One of the things that made the first film so much fun was the chemistry between Banderas and Catherine Zeta - Jones. "Legend" picks up ten years later. Alejandro and Elena, their character's names, although that is unimportant, have long since married and now have a young son who "doesn't know who his father is". Both a wink, wink nudge, nudge reference to his father's secret identity as Zorro and a foreshadowing of life for kids in modern day California. Naturally, because the two leads fell in love in the first film, the filmmakers came up with the great idea of breaking them up in the sequel. They actually get divorced! Who in the hell came up with this brilliant idea? The last thing we want to do in an action sequel is to watch the two sexy leads fight and glower at each other. Bad move.
Their son, who I'll venture is about eight years old, is easily one of the most precocious children to appear in film in some time. He always sneaks out of the house or runs away from his school mates during a field trip, and naturally, he always ends up in the middle of trouble.
The "Zorro" films were initially conceived as an homage to the Saturday afternoon serials which used to play, along with a cartoon and newsreel, before the main feature. Kids like Steven Spielberg and George Lucas grew up admiring the adventures of these heroes, eventually leading to the creation of Indiana Jones. Later, Spielberg's company developed the first "Zorro". Apparently, they had little to do with the sequel, and it shows throughout. The first film was more successful because it worked harder to make everything seem legitimate. The acting was good. Anthony Hopkins was in the original. His character was killed in the first film, so unless he appears as some sort of ghostly apparition, he can't be in the sequel. So the sequel falls on the shoulders of Banderas and Zeta - Jones. Banderas is a handsome man but he has never been a good actor. In the sequel, his emotions seem to flick on and off like a light switch. He walks around glowering, or drunk, or both, slurring his words, making most of what he says unintelligible. Zeta - Jones is a better actor, but this is not the type of film that will showcase her ability, allowing her to get a second Oscar. In the first film, the story was exciting and the action thrilling. In "Legend", both suffer. The James Bond - like story even goes so far as to create a henchman with false, scary teeth, ala Jaws in the Roger Moore Bond films. Both Banderas and Zeta - Jones have great difficulty making us care for their fighting `lovers'.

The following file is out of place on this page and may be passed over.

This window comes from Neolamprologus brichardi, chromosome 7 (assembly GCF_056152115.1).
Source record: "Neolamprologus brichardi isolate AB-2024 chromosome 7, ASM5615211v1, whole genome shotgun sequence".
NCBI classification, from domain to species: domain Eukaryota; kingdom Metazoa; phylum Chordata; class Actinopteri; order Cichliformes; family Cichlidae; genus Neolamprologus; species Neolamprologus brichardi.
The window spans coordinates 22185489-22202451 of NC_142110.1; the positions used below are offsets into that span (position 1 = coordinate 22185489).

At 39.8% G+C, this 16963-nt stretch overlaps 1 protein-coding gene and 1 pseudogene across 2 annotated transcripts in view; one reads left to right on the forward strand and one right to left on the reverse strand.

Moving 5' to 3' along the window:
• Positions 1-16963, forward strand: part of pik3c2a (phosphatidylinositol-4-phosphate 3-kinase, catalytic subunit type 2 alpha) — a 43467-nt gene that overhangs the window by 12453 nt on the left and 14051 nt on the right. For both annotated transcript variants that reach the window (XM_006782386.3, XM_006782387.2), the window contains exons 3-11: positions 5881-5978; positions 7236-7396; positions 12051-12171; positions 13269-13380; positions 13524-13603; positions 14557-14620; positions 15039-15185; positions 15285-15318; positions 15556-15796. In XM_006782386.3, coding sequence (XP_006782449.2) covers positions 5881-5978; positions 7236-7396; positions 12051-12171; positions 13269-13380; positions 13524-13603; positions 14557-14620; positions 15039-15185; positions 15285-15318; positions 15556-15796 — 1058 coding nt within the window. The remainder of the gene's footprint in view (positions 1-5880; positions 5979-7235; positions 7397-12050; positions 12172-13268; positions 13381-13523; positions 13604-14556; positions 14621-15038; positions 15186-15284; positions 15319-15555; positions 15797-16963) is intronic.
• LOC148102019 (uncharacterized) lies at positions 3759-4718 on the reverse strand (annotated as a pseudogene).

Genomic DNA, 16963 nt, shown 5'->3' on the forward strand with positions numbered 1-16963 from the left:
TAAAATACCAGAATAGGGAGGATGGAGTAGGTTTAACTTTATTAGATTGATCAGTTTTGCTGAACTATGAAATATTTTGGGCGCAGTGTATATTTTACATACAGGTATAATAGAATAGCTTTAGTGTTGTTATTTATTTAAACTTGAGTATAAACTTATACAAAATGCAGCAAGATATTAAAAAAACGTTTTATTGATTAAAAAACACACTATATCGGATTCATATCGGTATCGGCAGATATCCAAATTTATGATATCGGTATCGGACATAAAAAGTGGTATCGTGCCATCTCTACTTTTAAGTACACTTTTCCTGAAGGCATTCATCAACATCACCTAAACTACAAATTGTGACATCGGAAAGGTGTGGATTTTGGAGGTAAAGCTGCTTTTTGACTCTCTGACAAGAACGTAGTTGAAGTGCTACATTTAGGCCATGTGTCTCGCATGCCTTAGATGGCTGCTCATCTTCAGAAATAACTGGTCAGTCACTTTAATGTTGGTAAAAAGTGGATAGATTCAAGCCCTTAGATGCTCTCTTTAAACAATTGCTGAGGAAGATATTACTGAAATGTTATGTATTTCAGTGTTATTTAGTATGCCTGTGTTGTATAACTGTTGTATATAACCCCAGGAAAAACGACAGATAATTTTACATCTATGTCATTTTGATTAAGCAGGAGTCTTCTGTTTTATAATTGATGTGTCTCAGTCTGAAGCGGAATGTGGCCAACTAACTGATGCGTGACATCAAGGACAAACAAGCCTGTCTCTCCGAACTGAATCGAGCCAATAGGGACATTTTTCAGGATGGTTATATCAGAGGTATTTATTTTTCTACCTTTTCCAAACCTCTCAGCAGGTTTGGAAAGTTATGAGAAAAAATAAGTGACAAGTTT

The one place the film almost succeeds is in the action scenes. The finale set aboard an out of control train is fun. But even this seems clichd and overdone. Any finale featuring a train is going to be an "out of control train"; it would be pretty boring if Zorro could walk up to the engine and calmly put on the brakes. But even these sequences are marred by the many instances when you can tell Banderas' double is riding the horse or, worse yet, they used CGI to complete a stunt. Both are pretty bad, but the whole point of CGI is to create something that we wouldn't be able to see otherwise, to make it believable. If we can tell CGI is being used, it isn't working. Spend a little more time, a little more money to make it work.
Catch "The Legend of Zorro" on DVD. If at all.